When Emory went to war

In 1917, when the U.S. Army Surgeon General William Gorgas asked for medical professionals to volunteer for the war effort, Emory doctors and nurses answered the call. The Atlanta recruits established the WWI Base Hospital 43 in Blois, France in 1918. It was known as the Emory Unit, because so many members were affiliated with the university.

Since volunteer medical units proved so successful in WWI, the unit was again called to service during WWII and operated the 43rd General Hospital.

If you’d like to learn more about this little-known part of Emory’s history, you can visit “When the Emory Unit Went to War,” an exhibit at Emory University’s Woodruff Health Sciences Center Library.

More than a year ago, the health sciences center realized that they had ample space to mount archival exhibits and bought cases. The first exhibit, “Medical Treasures at Emory,” which included a surgical kit used during the Civil War, successfully brought attention to the university’s archival collections.

“As we began brainstorming ideas for a second exhibit, we kept coming back to this story of the Emory medical unit,” said Clayton McGahee, archives specialist for the Woodruff Health Sciences Center, the Hugh F. McMillan Law Library and Emory Oxford College. “We had four or five boxes of photographs, administrative records, diaries, newspaper clippings and memorabilia. We knew we could tell a good story and one that the current generation of students most likely didn’t know about.”

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The WWI unit was led by Dr. E.C. Davis, co-founder of the Davis-Fischer Sanatorium that later became Crawford Long Hospital (now Emory University Hospital Midtown). “He had served as a surgeon during the Spanish American War,” said McGahee. “In all, 24 officers, 65 nurses, 154 enlisted personnel and six French civilians made up Base Hospital 43 in WWI. They operated a 500-bed hospital for six months that was usually overflowing, and treated more than 9000 patients in that time.”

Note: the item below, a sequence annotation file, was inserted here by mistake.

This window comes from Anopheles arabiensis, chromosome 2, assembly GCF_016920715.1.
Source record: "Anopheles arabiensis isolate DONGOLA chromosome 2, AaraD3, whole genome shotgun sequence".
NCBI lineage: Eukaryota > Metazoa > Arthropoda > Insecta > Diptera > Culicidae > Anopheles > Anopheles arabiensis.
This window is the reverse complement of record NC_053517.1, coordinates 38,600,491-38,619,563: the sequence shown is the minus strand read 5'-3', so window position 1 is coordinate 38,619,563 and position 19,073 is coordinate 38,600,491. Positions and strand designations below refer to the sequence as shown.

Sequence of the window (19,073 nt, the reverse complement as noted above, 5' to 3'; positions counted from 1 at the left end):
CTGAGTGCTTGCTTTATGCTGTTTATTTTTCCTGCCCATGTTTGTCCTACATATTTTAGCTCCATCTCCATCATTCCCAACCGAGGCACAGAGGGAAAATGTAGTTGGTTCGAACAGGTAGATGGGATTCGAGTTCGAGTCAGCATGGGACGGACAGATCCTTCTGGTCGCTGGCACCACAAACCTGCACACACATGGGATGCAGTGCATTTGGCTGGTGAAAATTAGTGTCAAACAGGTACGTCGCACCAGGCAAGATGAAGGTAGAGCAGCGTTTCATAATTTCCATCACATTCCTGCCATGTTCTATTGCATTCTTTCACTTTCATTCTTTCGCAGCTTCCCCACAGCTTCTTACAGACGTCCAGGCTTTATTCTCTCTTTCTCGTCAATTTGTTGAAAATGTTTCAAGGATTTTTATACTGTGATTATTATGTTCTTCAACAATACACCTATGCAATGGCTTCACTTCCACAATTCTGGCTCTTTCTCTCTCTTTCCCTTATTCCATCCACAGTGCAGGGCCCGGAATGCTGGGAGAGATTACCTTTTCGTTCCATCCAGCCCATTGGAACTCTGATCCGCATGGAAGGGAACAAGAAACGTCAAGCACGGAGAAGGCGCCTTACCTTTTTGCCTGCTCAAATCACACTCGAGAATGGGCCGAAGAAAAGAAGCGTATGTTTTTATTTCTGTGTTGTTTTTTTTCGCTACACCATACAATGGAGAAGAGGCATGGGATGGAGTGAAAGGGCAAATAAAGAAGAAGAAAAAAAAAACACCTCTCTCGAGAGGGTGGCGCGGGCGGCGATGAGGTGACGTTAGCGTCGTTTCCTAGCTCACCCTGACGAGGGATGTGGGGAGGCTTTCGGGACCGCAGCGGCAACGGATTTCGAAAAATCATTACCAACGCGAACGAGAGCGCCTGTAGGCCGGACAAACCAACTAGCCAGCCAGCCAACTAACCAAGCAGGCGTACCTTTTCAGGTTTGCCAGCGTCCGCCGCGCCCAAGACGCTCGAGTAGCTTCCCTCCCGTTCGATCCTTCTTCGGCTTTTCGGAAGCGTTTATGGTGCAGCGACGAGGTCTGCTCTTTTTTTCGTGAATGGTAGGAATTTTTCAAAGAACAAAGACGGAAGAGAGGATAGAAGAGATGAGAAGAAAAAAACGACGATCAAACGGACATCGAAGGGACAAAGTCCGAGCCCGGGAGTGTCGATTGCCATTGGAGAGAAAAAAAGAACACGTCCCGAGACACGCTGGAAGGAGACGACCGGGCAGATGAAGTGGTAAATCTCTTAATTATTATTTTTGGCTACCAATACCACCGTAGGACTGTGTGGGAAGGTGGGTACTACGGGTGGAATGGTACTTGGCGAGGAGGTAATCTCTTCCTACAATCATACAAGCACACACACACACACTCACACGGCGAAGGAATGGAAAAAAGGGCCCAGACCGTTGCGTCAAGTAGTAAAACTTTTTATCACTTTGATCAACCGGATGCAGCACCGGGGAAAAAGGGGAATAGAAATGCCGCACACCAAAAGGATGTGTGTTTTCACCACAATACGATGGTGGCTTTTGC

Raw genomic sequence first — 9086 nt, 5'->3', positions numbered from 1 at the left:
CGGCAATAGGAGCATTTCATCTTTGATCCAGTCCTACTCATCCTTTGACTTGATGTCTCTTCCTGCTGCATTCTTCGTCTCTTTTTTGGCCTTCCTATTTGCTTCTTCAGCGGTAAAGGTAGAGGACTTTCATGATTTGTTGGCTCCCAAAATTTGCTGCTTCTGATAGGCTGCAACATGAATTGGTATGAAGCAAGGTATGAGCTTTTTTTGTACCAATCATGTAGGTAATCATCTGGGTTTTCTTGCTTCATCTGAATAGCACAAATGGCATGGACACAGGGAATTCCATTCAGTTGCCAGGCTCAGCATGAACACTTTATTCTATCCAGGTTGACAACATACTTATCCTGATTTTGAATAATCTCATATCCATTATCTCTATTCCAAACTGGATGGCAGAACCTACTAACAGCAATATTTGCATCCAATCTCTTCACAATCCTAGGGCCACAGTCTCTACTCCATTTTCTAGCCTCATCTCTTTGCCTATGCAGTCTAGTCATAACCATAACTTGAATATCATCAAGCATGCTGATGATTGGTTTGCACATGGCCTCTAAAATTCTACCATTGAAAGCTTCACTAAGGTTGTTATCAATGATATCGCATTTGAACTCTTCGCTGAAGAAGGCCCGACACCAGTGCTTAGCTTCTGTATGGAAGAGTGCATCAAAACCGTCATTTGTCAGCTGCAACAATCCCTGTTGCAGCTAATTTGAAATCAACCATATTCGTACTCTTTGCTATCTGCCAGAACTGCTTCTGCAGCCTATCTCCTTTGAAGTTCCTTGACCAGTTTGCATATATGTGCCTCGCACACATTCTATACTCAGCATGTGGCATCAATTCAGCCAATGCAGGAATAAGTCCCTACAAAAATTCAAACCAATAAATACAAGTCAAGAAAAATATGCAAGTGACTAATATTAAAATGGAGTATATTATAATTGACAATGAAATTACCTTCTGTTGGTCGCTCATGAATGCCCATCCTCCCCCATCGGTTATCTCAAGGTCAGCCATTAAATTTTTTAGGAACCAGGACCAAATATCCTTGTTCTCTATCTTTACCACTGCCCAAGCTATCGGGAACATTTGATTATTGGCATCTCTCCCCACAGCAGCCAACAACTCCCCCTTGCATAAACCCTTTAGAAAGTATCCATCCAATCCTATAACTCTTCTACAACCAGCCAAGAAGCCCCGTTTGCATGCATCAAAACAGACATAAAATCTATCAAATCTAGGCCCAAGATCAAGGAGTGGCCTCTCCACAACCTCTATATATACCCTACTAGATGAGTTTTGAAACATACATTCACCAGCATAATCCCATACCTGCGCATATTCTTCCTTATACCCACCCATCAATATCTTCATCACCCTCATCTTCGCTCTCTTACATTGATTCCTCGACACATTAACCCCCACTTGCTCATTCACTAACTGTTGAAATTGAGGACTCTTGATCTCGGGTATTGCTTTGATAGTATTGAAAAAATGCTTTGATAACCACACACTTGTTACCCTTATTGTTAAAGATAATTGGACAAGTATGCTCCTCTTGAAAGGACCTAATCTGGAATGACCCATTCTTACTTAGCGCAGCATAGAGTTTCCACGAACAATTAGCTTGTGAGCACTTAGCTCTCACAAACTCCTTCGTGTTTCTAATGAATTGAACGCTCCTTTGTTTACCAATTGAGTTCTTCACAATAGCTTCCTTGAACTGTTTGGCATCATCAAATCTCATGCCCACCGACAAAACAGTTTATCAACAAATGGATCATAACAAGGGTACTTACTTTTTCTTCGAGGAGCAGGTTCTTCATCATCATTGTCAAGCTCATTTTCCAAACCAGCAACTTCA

During their days off, the doctors conducted seminars on what they were learning about the treatment of patients suffering from nerve (mustard) gas and chemical wounds.

On display are photos of the “Blue Birds,” as the nurses were called, taking care of patients in the hospital and other images from the unit, as well as history books about WWI.

“My favorite part of the exhibit is the case containing the chambray dress, white apron, medical pins and boots worn by nurse Leila Anderson,” said McGahee. “I couldn’t believe that her uniform was complete and in such good condition. We talked extensively with the preservation department in order to display it, because fabrics are fragile and can be problematic.” The exhibit also shows Anderson’s original scrapbook from the war. Visitors can turn the pages of a full scan of the book in a nearby kiosk.

Led by Dr. Daniel C. Elkin (first chair of the department of surgery) and later, Dr. Ira A Ferguson, the reactivated unit trained at Camp Livingston, Louisiana for a year and then served in Oran, Algeria, Naples, Italy and Southern France during WWII.

“It was a much more mobile unit and we have lots of pictures of them traveling in jeeps,” said McGahee. “The unit was strictly volunteer. I believe they received a military stipend while serving, and in most cases their jobs were kept for them, but they definitely sacrificed for their country. Most were away from their families for three years and when they arrived in France, their hospital was occupied by German doctors and nurses.”

McGahee has been pleased that the exhibit is drawing visitors and raising awareness about Emory’s history and archival holdings. “We have even had some descendants of original members of the unit visit and bring in items to show us,” he said.

The exhibit will run through March 2015. The Woodruff Health Sciences Center Library is located at 1462 Clifton Road.

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